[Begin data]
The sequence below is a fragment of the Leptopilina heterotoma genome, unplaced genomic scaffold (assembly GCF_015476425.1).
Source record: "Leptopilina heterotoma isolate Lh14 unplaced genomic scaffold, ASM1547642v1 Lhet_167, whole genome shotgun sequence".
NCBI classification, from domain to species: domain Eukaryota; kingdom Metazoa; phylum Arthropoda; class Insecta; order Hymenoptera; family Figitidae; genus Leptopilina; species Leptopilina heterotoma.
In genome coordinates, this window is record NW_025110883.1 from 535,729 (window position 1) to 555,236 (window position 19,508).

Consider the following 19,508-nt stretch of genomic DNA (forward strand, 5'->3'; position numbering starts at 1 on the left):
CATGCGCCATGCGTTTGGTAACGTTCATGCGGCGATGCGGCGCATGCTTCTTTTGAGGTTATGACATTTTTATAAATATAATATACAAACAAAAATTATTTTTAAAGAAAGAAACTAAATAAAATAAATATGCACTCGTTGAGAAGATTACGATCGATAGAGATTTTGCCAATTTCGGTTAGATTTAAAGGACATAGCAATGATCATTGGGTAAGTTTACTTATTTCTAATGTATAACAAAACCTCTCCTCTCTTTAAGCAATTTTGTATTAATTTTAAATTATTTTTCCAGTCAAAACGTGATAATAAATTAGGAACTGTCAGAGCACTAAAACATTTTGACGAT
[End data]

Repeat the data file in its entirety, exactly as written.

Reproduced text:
The sequence below is a fragment of the Leptopilina heterotoma genome, unplaced genomic scaffold (assembly GCF_015476425.1).
Source record: "Leptopilina heterotoma isolate Lh14 unplaced genomic scaffold, ASM1547642v1 Lhet_167, whole genome shotgun sequence".
NCBI classification, from domain to species: domain Eukaryota; kingdom Metazoa; phylum Arthropoda; class Insecta; order Hymenoptera; family Figitidae; genus Leptopilina; species Leptopilina heterotoma.
In genome coordinates, this window is record NW_025110883.1 from 535,729 (window position 1) to 555,236 (window position 19,508).

Consider the following 19,508-nt stretch of genomic DNA (forward strand, 5'->3'; position numbering starts at 1 on the left):
CATGCGCCATGCGTTTGGTAACGTTCATGCGGCGATGCGGCGCATGCTTCTTTTGAGGTTATGACATTTTTATAAATATAATATACAAACAAAAATTATTTTTAAAGAAAGAAACTAAATAAAATAAATATGCACTCGTTGAGAAGATTACGATCGATAGAGATTTTGCCAATTTCGGTTAGATTTAAAGGACATAGCAATGATCATTGGGTAAGTTTACTTATTTCTAATGTATAACAAAACCTCTCCTCTCTTTAAGCAATTTTGTATTAATTTTAAATTATTTTTCCAGTCAAAACGTGATAATAAATTAGGAACTGTCAGAGCACTAAAACATTTTGACGAT